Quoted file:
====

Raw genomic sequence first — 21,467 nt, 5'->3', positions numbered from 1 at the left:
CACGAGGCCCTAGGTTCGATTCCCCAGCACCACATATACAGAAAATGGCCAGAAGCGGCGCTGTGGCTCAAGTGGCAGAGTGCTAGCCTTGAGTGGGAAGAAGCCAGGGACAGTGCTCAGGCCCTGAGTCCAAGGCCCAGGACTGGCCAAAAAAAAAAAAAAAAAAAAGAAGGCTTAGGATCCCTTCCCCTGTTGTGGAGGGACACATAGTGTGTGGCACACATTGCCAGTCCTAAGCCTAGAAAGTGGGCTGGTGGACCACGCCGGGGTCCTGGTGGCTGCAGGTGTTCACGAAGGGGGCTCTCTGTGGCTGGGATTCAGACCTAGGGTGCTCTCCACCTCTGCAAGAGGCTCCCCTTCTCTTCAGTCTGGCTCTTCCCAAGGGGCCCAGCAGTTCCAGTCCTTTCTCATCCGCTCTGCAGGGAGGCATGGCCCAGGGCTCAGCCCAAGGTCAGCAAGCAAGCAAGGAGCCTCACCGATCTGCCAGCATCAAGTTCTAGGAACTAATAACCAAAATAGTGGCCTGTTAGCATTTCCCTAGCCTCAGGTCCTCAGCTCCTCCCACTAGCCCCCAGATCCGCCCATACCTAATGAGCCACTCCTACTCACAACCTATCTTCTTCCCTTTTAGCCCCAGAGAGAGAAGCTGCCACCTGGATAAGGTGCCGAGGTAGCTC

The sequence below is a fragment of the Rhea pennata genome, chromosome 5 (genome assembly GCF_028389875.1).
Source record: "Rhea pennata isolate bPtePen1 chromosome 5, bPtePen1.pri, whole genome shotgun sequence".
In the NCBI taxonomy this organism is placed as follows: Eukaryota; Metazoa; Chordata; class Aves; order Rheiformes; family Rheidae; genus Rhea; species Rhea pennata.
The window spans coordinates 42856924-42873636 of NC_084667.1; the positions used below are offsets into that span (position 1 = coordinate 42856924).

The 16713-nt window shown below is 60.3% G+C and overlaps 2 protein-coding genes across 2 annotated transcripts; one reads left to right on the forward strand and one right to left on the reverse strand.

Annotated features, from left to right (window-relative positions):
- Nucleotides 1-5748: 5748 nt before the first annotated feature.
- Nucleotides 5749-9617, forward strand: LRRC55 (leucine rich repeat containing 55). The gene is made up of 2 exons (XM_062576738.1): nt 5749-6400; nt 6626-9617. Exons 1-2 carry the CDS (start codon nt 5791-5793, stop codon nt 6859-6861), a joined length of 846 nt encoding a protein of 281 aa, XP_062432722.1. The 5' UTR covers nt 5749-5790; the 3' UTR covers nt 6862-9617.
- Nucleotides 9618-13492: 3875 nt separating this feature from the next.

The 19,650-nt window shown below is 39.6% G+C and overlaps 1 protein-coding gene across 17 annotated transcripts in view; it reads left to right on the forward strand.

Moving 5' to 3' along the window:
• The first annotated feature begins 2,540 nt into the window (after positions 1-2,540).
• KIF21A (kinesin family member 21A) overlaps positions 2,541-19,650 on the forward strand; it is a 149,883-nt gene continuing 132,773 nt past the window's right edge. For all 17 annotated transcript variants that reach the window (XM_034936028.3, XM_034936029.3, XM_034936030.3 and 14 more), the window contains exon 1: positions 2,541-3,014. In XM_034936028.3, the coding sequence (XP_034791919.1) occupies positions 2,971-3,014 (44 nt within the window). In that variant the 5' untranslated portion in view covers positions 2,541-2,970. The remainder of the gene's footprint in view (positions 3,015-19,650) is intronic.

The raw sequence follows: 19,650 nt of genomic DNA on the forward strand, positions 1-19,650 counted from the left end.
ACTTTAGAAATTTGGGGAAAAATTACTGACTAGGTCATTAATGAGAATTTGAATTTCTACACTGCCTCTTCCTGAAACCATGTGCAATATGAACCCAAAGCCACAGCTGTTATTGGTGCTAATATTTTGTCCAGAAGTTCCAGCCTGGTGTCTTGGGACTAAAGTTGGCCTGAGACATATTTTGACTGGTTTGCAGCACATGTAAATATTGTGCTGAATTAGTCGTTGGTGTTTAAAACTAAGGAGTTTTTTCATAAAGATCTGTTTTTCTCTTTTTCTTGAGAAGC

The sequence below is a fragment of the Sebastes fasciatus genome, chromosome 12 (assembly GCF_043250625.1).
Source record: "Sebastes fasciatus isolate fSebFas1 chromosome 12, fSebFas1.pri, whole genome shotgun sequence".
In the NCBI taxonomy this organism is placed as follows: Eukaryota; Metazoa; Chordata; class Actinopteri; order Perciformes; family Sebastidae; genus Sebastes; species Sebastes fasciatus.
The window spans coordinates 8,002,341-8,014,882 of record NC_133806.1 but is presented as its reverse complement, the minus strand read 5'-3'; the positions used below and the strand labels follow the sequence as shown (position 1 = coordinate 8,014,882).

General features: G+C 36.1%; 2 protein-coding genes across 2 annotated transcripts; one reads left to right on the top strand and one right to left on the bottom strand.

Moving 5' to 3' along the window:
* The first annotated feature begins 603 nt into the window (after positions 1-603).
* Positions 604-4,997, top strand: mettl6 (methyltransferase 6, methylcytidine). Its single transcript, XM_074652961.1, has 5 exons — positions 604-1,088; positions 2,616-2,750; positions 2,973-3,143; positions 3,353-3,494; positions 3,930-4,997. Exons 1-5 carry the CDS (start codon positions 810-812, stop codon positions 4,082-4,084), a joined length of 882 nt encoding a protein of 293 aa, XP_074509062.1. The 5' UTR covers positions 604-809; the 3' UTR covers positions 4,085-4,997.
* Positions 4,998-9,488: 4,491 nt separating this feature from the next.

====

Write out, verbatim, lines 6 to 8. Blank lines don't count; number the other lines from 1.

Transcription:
The window spans coordinates 42856924-42873636 of NC_084667.1; the positions used below are offsets into that span (position 1 = coordinate 42856924).

The 16713-nt window shown below is 60.3% G+C and overlaps 2 protein-coding genes across 2 annotated transcripts; one reads left to right on the forward strand and one right to left on the reverse strand.

Annotated features, from left to right (window-relative positions):